The following provisions exist in National Water Policy 2002 as regards flood control and moderation:
There should be a master plan for flood control and management for each flood prone basin;
An adequate flood cushion should be provided in water-storage projects, wherever feasible, to facilitate better flood management. In highly flood- prone areas, flood control should be given overriding consideration in reservoir-regulation policy, even at the cost of sacrificing some irrigation or power benefits;
While physical flood-protection works like embankments and dykes will continue to be necessary, increased emphasis should be laid on non-structural measures such as flood forecasting and warning, floodplain zoning and flood-proofing in order to minimize losses and reduce recurring expenditure on flood relief.
Irrigation developments and protection against droughts
River-valley projects serve a basic necessity of a country whose economy is based largely on agriculture. Irrigation and power are crucial inputs for increased productivity. A high priority has, therefore, been given in the national planning process to the creation of river-valley projects ever since India gained independence. The prominence given to river-valley projects in India’s successive five-year plans is consequent to the contribution to the prosperity of the country by water-resources projects.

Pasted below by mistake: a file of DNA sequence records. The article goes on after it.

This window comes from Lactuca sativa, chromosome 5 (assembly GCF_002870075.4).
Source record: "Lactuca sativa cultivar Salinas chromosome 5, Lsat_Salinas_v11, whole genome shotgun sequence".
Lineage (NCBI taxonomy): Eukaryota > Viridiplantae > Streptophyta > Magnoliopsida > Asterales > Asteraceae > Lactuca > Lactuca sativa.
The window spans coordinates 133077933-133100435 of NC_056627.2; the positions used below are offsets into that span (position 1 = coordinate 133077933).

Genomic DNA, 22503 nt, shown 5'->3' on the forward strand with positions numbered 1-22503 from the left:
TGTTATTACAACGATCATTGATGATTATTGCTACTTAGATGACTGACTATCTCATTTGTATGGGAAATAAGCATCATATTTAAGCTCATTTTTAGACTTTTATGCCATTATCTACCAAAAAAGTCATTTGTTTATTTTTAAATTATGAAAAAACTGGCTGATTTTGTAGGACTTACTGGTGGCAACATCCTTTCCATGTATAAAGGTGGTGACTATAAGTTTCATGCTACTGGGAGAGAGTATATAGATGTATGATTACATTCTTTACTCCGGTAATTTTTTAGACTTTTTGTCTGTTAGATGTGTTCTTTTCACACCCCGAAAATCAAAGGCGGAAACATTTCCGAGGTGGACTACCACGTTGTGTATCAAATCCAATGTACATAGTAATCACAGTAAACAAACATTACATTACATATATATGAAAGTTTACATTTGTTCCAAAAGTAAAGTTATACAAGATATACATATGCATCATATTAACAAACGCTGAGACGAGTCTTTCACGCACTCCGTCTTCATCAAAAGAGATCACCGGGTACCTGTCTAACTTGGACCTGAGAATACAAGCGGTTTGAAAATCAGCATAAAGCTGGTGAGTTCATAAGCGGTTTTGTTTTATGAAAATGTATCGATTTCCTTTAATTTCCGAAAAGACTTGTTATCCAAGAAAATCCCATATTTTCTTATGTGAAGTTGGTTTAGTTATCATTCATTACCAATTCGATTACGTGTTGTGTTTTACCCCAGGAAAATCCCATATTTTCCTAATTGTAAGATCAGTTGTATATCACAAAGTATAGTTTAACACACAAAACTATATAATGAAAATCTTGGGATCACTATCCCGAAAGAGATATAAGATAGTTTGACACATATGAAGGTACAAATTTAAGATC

As stated earlier, of all natural disasters, drought affects the greatest number of people in the world, especially in India. The occurrence of drought cannot be prevented but being well prepared for its likely occurrence can lessen its impacts. Droughts have two basic components: climatic (decrease in precipitation) and demand (use of water). In responding to droughts, governments tend to concentrate most of their efforts on reducing the demand for water, although there are limited options for controlling the climatic component. Thus, drought-planning strategies should have a clear objective and purpose; involve stakeholder participation; have a good inventory of resources; identify groups at risk; be able to integrate science and technology with policy; publicize the proposed plan and invite public responses; and have an appropriate education programme. The long-term measures for drought mitigation would normally include creation of ground- and surface-water storages, integration of small reservoirs with major reservoirs, integrated basin planning; inter-basin transfer of water, etc. Long-term adaptation involves the development of community-based natural resources management plans, developed and implemented through a participatory approach, and making full use of traditional knowledge.